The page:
"...Evan Shelby [Note: Brigadier General Evan Shelby, Jr. father of Kentucky Governor Isaac Shelby ] was an immigrant from Wales, and at first settled in Maryland, near Hagerstown. There his son Isaac was born in 1750. In the year 1771 father and son were both in southwestern Virginia, in the neighborhood of Bristol; and there the home of Evan Shelby continued to be during his life. It is natural to suppose that his wife, whose maiden name was Letitia Cox, accompanied them to their new home in the West. Whether she was visiting friends in Albemarle, or was passing through on a journey, at the period of her last sickness, it is perhaps impossible now to ascertain. But the plain, well preserved inscription on her tombstone leaves no doubt that this vicinity was the place of her death. A tradition in the Floyd family states, that about 1680 a Nathaniel Davis, who was also a native of Wales, married a child of Nicketti, a daughter of the Indian Chief, Opechancanough, the brother of Powhatan. Robert Davis was a son of these parents, and an ancestor of Jefferson Davis, President of the Confederacy; and a granddaughter of Robert Davis was the wife of Evan Shelby. Probability is lent in this account by the fact, that Robert Davis had a son named Samuel, who would thus be the uncle of Letitia Shelby; and Samuel Davis was the owner of several tracts of land in Albemarle, on the north fork of Rockfish, on Green Creek, and on both sides of Moore's Creek, adjoining the Carter lands. At the time of her death Mrs. Shelby may have been visiting the family of this friend...."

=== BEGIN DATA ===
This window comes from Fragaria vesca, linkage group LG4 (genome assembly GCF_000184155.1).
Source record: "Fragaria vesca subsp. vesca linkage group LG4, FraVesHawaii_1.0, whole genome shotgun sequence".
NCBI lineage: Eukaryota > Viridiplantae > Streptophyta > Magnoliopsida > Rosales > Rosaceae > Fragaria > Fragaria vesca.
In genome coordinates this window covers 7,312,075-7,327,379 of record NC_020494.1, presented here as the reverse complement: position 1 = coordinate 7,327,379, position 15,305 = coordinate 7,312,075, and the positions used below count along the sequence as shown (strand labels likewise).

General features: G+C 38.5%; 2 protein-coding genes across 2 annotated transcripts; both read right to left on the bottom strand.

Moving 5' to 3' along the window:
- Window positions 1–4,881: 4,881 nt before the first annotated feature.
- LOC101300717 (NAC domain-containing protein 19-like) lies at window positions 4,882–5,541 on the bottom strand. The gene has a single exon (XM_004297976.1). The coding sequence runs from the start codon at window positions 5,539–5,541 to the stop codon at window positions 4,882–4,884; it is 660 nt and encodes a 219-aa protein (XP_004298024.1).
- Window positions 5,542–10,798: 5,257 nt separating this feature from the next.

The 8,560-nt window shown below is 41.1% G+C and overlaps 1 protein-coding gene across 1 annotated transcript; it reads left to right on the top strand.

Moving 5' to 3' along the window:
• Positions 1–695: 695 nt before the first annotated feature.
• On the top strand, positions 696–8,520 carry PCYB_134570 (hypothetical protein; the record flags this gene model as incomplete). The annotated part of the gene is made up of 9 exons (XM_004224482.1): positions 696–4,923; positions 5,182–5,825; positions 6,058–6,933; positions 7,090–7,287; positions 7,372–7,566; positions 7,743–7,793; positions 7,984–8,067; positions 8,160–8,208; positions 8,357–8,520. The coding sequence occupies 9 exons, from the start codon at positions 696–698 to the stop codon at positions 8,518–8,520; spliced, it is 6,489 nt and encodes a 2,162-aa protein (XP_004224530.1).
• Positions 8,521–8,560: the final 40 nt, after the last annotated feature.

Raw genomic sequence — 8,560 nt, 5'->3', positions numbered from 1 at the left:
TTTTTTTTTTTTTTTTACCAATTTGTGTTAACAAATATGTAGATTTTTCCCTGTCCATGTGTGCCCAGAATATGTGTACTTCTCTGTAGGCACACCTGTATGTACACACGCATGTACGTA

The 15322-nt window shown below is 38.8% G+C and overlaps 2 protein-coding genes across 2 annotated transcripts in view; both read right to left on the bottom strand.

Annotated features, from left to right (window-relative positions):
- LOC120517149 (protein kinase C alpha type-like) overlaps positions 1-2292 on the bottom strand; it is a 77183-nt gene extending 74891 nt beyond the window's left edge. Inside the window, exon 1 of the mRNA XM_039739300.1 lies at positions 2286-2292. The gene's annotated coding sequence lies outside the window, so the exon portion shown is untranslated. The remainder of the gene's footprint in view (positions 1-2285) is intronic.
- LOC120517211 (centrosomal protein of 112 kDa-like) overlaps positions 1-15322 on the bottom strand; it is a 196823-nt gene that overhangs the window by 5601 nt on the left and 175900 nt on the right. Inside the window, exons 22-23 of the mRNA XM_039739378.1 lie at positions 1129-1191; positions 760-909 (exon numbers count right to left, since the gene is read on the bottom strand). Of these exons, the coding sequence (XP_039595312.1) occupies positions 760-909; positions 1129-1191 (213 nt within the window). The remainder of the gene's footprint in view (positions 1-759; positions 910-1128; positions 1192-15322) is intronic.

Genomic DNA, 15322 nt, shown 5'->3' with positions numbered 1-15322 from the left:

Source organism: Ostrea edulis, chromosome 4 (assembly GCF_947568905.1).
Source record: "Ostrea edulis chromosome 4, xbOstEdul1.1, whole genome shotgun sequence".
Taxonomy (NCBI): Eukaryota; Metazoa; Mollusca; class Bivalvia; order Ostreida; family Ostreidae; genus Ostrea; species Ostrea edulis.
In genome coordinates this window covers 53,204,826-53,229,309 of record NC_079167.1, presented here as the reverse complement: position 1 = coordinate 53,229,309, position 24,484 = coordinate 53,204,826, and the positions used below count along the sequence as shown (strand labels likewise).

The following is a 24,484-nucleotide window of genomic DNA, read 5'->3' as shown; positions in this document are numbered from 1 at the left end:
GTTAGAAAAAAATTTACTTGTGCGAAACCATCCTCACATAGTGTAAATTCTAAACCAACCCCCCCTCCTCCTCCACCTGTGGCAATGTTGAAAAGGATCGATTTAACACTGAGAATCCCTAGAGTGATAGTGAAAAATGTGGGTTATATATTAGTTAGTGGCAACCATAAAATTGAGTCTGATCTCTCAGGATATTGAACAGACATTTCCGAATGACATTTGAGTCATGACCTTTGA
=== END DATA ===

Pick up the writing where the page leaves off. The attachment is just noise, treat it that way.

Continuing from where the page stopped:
4. Note about title suffix "Princess". This is an English language translation that comes closest to describing her rank in her society. Perhaps a better term can be found in the future or an untranslated word could be used. It is included here because I don't have a better translation and because she is referred to as Princess in the earliest records we have for her including The Cabells and Their Kin. User:cthrnvl
  5. Harold Andrew Porter
  6. Re: Opechancanough-Uncle to Pocahontas Posted by: Leona Latham-Simonini
    Trader Hughes and Nicketti had a trading post in Amherst County, Virginia by Otter Creek. The chimney still stands today. They had a son Hughes and a daughter Elizabeth Mary Hughes b. 1654, she married in 1672 to Nathaniel Davis b. 1650. They had Philip, Samual (my line), Robert (The Black Davis) who married Abadiah Lewis, Mary who married Samuel Burks, and Martha who married Abraham B. Venable.